Editorial: The Informed Voter

Will Roberts, Panogram Staff

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I want to begin by saying I lean toward one candidate more than the other, in spite of both Mitch McConnell and Alison Grimes airing false claims in their campaign ads. According to the website www.Politifact.com, neither candidate has aired a commercial that has been rated any higher than “Half true.” We know candidates, especially those in such a close race, are known to fudge the truth to get ahead of their opponent. If you would like to research either candidate at all, I would suggest beginning with this article so that when Election Day (November 4th) rolls, around you have knowledge on both candidates.

Senator Mitch McConnell has been quoted as saying, “Economic development is a Frankfort issue. That is not my job.” This may be an initial shock to readers because issues such as jobs are why voters elect representatives. Jobs drive the economy; subsequently, jobs are essential to growth in America, both for individuals and for the country as a whole. This quote was indeed said by McConnell, although out of context. McConnell was in Lee County Kentucky for a speech on jobs. The reporter from the Beattyville Enterprise (Edmund Shelby) who interviewed McConnell in the hallway before he delivered his speech did not stay to report on the speech itself. The Senate Minority Leader’s office released a statement later that said: “I (McConnell) visited Lee County to talk about a top priority of mine: jobs. I was surprised to see a headline about my visit that sent the exact opposite message to the one I was trying to convey. Encouraging positive economic development and job growth is at the center of what I do everyday.” McConnell misunderstood Shelby’s question and answered as if the reporter was referring to “Specific industries in Lee County.” If Shelby had been asking such a question about Lee County, that would be a job of the state Commerce Department. McConnell believes that “had he [the reporter] stayed for the speech … he would have understood that my whole speech was about job creation and the job destruction that’s gone on as a result of the Obama administration.”

As for Candidate Grimes, she was six when McConnell was first elected. Grimes has climbed the totem poll in political offices. She is currently the Secretary of State for Kentucky, which some consider a stepping-stone to higher office.

Distinguishing between these two candidates is easy when considering the issues of gun control, the Affordable Care act (also known as Obamacare), and coal. Conservative Kentuckians are opposed to Affordable Care Act and gun control. Grimes, a National Rifle Association member, invited McConnell to shoot with her on a gun range to show that she is in support of Second Amendment rights. Despite her display of alliance with the NRA and Second Amendment, the NRA has already given McConnell the “Defender of Freedom” award, and NRA lobbyist Chris Cox has said that NRA support for McConnell will be “at full strength.” Grimes, a Democrat, must be seen toting Obamacare for the sake of her political identity, although some, specifically conservative Kentuckians, hate Obamacare. Grimes supports keeping the Affordable Care Act, while McConnell has viciously opposed the ACA. Both candidates rally behind coal, which has notably been called “King coal” in the commonwealth for year, which is one cause both candidate can get behind, and rightly should. If you live in a “coal county,” you would understand exactly what I am saying.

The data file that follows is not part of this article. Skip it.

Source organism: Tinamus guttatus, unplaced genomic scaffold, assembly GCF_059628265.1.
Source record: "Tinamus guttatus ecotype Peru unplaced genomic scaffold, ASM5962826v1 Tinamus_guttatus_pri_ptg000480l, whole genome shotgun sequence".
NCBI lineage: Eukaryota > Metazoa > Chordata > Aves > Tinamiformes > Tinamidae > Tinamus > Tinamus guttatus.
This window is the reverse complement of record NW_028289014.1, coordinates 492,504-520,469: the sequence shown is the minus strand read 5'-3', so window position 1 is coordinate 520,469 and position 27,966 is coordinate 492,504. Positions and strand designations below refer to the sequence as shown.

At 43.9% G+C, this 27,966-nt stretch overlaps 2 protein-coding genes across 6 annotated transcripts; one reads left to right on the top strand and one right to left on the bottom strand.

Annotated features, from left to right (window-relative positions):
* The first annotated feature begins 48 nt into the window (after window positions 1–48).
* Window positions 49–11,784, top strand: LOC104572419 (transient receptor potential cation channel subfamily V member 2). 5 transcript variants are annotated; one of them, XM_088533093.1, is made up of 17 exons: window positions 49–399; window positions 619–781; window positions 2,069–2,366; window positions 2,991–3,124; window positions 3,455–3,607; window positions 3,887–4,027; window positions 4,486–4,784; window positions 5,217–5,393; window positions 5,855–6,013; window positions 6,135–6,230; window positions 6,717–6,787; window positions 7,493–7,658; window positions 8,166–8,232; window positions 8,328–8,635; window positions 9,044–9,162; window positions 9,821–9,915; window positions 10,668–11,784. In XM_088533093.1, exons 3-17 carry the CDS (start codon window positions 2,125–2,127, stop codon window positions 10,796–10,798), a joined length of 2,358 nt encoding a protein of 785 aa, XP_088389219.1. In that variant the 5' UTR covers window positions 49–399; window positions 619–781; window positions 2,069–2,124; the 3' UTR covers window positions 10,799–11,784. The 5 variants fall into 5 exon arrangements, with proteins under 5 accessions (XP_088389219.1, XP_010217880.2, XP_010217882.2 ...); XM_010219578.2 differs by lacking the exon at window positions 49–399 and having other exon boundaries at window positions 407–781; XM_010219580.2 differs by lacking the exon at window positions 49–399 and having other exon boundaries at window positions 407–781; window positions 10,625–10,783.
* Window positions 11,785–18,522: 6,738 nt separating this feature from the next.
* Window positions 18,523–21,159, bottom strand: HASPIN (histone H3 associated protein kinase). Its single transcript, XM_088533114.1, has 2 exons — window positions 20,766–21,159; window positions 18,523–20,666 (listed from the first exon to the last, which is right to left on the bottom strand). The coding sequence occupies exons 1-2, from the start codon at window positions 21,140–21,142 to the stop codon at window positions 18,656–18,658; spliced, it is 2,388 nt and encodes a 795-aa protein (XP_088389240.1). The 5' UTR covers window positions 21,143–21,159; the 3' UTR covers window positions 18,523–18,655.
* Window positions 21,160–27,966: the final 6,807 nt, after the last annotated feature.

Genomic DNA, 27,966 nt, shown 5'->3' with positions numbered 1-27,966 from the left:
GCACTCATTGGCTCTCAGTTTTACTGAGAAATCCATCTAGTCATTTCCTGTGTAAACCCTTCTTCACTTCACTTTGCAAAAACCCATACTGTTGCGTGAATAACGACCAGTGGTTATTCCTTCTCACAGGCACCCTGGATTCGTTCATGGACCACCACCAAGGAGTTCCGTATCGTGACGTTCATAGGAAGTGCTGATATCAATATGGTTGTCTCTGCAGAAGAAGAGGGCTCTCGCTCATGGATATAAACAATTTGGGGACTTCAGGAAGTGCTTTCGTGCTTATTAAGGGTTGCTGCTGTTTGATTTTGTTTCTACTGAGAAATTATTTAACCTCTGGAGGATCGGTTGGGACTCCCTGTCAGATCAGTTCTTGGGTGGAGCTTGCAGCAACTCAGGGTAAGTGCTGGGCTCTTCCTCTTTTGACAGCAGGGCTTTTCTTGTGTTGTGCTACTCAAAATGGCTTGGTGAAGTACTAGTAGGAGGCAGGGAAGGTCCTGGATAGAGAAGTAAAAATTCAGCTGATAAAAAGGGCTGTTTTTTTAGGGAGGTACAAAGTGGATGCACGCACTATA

In conclusion, I believe that McConnell has been a great senator since he was originally elected. McConnell currently serves on the Agricultural committee and Appropriations committee, just to mention two. If you think McConnell has not done the best job a politician could do since election in 1985, remember that he is evolving with the modern world. Experience is what we need on Capitol Hill considering the lack-luster experience our president with lack luster had prior to his presidential inaugurations.

McConnell should continue to serve Kentucky as Senate Minority Leader. ”

I hope he becomes Senate Majority Leader if Republicans win a few more Senate seats this November. Keep in mind that while the Republican Party itself is split between moderates and Tea Partiers, McConnell is the one who can bridge the gap to unite Republicans in the United States Senate.

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